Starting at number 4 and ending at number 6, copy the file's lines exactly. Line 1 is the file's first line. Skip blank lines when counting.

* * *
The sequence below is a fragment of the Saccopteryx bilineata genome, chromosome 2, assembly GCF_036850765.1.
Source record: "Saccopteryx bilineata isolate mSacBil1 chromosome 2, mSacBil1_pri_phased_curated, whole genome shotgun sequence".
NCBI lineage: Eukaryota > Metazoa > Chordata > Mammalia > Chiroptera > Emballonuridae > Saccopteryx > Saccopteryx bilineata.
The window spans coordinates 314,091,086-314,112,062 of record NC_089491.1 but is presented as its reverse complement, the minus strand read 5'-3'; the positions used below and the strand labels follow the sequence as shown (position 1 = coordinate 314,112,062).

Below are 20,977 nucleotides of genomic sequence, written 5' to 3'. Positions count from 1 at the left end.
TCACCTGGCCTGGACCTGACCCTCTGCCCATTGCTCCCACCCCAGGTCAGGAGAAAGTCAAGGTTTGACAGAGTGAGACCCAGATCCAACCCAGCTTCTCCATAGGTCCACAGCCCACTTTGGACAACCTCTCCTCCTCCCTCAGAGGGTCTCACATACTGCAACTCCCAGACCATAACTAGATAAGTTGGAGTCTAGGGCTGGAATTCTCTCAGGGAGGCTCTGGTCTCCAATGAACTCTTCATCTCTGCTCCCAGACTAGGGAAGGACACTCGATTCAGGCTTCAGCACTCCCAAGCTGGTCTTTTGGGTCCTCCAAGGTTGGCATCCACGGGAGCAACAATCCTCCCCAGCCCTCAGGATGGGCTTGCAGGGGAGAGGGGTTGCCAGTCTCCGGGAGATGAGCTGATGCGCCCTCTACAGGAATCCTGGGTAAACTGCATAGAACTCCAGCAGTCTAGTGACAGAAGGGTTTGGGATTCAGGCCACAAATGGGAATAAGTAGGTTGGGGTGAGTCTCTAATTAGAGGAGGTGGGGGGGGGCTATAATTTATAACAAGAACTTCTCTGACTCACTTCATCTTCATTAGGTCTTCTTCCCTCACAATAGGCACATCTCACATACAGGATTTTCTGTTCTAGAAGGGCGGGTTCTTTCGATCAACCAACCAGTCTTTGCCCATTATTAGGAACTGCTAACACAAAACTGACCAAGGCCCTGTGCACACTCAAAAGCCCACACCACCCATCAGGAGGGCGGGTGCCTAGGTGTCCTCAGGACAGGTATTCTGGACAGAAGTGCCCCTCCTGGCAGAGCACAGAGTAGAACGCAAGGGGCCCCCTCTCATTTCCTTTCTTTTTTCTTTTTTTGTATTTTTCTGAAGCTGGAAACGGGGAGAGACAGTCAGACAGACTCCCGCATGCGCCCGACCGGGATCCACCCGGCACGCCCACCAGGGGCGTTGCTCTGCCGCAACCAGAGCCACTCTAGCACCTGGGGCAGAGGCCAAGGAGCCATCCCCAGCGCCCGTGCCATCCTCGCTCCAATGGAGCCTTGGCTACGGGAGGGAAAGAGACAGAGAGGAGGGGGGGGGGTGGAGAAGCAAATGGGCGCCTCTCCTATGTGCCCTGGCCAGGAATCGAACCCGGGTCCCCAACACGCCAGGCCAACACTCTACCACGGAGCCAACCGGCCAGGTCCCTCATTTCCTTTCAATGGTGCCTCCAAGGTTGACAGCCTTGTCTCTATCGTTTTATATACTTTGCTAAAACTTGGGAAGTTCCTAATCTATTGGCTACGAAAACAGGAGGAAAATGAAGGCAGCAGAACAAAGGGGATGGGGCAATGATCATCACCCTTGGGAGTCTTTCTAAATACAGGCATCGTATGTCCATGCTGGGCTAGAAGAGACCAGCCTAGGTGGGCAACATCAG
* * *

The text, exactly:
The window spans coordinates 314,091,086-314,112,062 of record NC_089491.1 but is presented as its reverse complement, the minus strand read 5'-3'; the positions used below and the strand labels follow the sequence as shown (position 1 = coordinate 314,112,062).

Below are 20,977 nucleotides of genomic sequence, written 5' to 3'. Positions count from 1 at the left end.
TCACCTGGCCTGGACCTGACCCTCTGCCCATTGCTCCCACCCCAGGTCAGGAGAAAGTCAAGGTTTGACAGAGTGAGACCCAGATCCAACCCAGCTTCTCCATAGGTCCACAGCCCACTTTGGACAACCTCTCCTCCTCCCTCAGAGGGTCTCACATACTGCAACTCCCAGACCATAACTAGATAAGTTGGAGTCTAGGGCTGGAATTCTCTCAGGGAGGCTCTGGTCTCCAATGAACTCTTCATCTCTGCTCCCAGACTAGGGAAGGACACTCGATTCAGGCTTCAGCACTCCCAAGCTGGTCTTTTGGGTCCTCCAAGGTTGGCATCCACGGGAGCAACAATCCTCCCCAGCCCTCAGGATGGGCTTGCAGGGGAGAGGGGTTGCCAGTCTCCGGGAGATGAGCTGATGCGCCCTCTACAGGAATCCTGGGTAAACTGCATAGAACTCCAGCAGTCTAGTGACAGAAGGGTTTGGGATTCAGGCCACAAATGGGAATAAGTAGGTTGGGGTGAGTCTCTAATTAGAGGAGGTGGGGGGGGGCTATAATTTATAACAAGAACTTCTCTGACTCACTTCATCTTCATTAGGTCTTCTTCCCTCACAATAGGCACATCTCACATACAGGATTTTCTGTTCTAGAAGGGCGGGTTCTTTCGATCAACCAACCAGTCTTTGCCCATTATTAGGAACTGCTAACACAAAACTGACCAAGGCCCTGTGCACACTCAAAAGCCCACACCACCCATCAGGAGGGCGGGTGCCTAGGTGTCCTCAGGACAGGTATTCTGGACAGAAGTGCCCCTCCTGGCAGAGCACAGAGTAGAACGCAAGGGGCCCCCTCTCATTTCCTTTCTTTTTTCTTTTTTTGTATTTTTCTGAAGCTGGAAACGGGGAGAGACAGTCAGACAGACTCCCGCATGCGCCCGACCGGGATCCACCCGGCACGCCCACCAGGGGCGTTGCTCTGCCGCAACCAGAGCCACTCTAGCACCTGGGGCAGAGGCCAAGGAGCCATCCCCAGCGCCCGTGCCATCCTCGCTCCAATGGAGCCTTGGCTACGGGAGGGAAAGAGACAGAGAGGAGGGGGGGGGGTGGAGAAGCAAATGGGCGCCTCTCCTATGTGCCCTGGCCAGGAATCGAACCCGGGTCCCCAACACGCCAGGCCAACACTCTACCACGGAGCCAACCGGCCAGGTCCCTCATTTCCTTTCAATGGTGCCTCCAAGGTTGACAGCCTTGTCTCTATCGTTTTATATACTTTGCTAAAACTTGGGAAGTTCCTAATCTATTGGCTACGAAAACAGGAGGAAAATGAAGGCAGCAGAACAAAGGGGATGGGGCAATGATCATCACCCTTGGGAGTCTTTCTAAATACAGGCATCGTATGTCCATGCTGGGCTAGAAGAGACCAGCCTAGGTGGGCAACATCAG